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Why We Fight, Why We Don't, And How We Lie To Ourselves
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A few thoughts on things military, roused by hype about our recent access of patriotism for the War on Terrorism, and maybe by one too many war documentaries on late-night television.

(1) Men seldom enlist from patriotism. They enlist in time of peace because they are bored, need a job, dream of travel, don’t know what else to do with themselves, want to prove their manhood, or have heard lurid tales about the women in Hong Kong. Patriotism is at best an afterthought.

In time of war, reasons again vary. Some enlist to get the service least likely to see combat. During Viet Nam, the National Guard was popular for just this reason. Gutsier men will join because they want to see combat. They simply like the action. Some of these later become correspondents, and go from war to war. A few men, the ones who adhere to the elite commando outfits, carry with them an intense and angry aggressiveness for which they seek a acceptable outlet. They want to kill people.

None of this is patriotism. Nor is it a desire to save the world from communism, national socialism, slavery, or the misbehavior of the Japanese. The truth is that people do not care greatly about unpleasant political systems in places they have never seen. Truth, virtue, and morality are add-ons convenient for explaining things done for less noble reasons.

(2) Most men actively do not want to fight for their country, and will go to great lengths to avoid it. That is why in serious wars we need a draft. After the war, draftees may find it socially useful to discover that they were inspired by patriotism.

(3) Soldiers often have not the slightest idea why they are fighting. Oddly, they don’t seem to care.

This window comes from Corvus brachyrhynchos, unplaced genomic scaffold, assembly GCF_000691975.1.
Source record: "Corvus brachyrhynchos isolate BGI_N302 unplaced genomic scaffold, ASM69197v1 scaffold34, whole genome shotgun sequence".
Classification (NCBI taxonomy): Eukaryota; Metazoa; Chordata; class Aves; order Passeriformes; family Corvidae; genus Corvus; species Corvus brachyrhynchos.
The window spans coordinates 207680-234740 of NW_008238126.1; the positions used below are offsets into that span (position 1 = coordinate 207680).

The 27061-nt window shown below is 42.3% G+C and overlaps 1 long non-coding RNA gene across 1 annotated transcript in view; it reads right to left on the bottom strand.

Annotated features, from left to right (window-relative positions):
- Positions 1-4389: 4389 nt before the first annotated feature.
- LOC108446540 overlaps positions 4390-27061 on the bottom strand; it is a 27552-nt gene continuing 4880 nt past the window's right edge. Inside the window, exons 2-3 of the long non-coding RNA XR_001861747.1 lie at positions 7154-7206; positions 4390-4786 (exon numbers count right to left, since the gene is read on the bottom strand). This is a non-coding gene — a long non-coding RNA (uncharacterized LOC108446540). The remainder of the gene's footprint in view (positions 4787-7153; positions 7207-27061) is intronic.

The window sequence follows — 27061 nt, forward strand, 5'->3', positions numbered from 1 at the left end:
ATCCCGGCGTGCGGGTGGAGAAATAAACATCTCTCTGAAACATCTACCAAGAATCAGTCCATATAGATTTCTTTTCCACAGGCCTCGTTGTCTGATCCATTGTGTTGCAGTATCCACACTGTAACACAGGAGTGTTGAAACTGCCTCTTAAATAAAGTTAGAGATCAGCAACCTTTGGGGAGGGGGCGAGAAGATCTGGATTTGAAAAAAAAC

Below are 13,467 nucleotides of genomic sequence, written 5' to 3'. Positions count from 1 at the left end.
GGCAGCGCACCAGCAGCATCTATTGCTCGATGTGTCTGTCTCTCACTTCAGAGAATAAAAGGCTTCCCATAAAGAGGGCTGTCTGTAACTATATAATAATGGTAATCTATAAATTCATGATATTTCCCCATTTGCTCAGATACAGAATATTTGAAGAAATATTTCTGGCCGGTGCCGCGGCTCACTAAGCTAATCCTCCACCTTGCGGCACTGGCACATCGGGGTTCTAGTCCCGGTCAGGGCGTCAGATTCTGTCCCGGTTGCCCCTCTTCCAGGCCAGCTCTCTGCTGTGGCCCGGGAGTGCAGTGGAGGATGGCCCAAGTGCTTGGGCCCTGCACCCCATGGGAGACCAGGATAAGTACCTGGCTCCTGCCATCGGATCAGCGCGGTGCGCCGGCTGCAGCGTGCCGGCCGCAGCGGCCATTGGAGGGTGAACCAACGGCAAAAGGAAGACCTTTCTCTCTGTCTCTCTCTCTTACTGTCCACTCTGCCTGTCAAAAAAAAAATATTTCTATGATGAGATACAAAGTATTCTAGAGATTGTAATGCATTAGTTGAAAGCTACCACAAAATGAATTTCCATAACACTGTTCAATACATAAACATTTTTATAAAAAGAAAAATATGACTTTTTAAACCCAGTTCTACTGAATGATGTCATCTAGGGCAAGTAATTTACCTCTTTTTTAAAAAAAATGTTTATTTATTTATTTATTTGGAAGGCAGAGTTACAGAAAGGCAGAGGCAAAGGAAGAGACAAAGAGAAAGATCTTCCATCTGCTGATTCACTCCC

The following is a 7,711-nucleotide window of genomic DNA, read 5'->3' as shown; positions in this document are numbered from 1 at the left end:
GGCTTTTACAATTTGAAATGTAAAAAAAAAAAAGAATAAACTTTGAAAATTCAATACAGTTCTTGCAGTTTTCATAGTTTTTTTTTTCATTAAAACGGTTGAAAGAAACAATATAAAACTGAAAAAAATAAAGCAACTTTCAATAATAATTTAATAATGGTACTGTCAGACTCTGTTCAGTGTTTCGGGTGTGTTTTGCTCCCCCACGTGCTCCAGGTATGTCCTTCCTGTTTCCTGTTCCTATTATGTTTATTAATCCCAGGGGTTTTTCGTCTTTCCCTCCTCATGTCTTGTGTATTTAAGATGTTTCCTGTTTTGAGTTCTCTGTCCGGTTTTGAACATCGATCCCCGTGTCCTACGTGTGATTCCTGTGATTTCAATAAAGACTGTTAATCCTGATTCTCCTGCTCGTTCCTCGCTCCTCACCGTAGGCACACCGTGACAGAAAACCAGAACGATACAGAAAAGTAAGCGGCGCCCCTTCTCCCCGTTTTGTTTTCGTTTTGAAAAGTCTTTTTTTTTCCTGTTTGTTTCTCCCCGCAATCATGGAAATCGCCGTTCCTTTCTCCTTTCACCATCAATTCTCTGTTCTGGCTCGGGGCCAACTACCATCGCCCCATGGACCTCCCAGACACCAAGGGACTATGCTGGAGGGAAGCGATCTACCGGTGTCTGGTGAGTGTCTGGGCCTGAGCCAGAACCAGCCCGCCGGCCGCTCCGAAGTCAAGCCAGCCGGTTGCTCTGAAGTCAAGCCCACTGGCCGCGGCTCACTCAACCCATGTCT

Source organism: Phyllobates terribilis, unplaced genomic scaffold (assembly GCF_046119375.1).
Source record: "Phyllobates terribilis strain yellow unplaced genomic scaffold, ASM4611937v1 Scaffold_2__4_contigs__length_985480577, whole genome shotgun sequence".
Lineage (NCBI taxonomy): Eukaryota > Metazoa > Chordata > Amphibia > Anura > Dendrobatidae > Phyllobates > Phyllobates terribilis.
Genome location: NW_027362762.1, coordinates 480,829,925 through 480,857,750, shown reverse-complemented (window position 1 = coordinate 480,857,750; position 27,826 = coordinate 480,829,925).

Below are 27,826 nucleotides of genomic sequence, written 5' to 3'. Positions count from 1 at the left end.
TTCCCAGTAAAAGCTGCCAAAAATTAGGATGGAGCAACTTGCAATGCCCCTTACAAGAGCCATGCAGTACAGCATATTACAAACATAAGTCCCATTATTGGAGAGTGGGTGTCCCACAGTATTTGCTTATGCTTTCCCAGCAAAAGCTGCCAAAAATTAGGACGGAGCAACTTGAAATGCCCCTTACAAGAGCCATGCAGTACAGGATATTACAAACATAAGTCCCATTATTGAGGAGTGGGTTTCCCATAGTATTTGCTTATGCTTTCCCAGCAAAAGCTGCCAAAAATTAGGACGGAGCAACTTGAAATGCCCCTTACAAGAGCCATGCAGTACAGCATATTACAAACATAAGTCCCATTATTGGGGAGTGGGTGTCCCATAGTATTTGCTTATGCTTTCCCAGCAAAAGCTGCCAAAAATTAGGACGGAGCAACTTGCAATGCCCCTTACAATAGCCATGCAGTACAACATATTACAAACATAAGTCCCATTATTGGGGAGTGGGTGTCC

I doubt that one enlisted man in fifty could have found Viet Nam on a map. Nor could have much of the public on whose behalf they were said to be fighting. Few soldiers knew what communism was, other than a darkly threatening Very Bad Thing. Few could spell it, nor did they care. Books were available. They didn’t read them. Nor, usually, did the public. Soldiers didn’t care in the least whether the Vietnamese, whom they generally hated, lived under communism.

(4) Draftees go to war not because they are brave, but because they are not brave enough. It takes courage to volunteer for war. It takes courage, or at least decisiveness, to hide in Mexico. It does not take courage to be drafted. This is why it works. The draft relies on the principle that at each step, from reporting for training to getting irrevocably on the troop ship, it is easier to cooperate than to resist. A draftee may fight bravely. Yet he wouldn’t have gone unless compelled.

(5) Much of America does not like its soldiers, or its military. The upper classes hold servicemen in contempt. The Ivy Leagues for example provide almost no volunteers. Parents near bases often forbid their daughters to date servicemen. Our grade schools expel boys for drawing soldiers. At the end of a successful war a maimed GI may get a week of drinks bought for him, but after that he just makes people uncomfortable. Veterans of Korea were ignored. Those from Vietnam were often despised.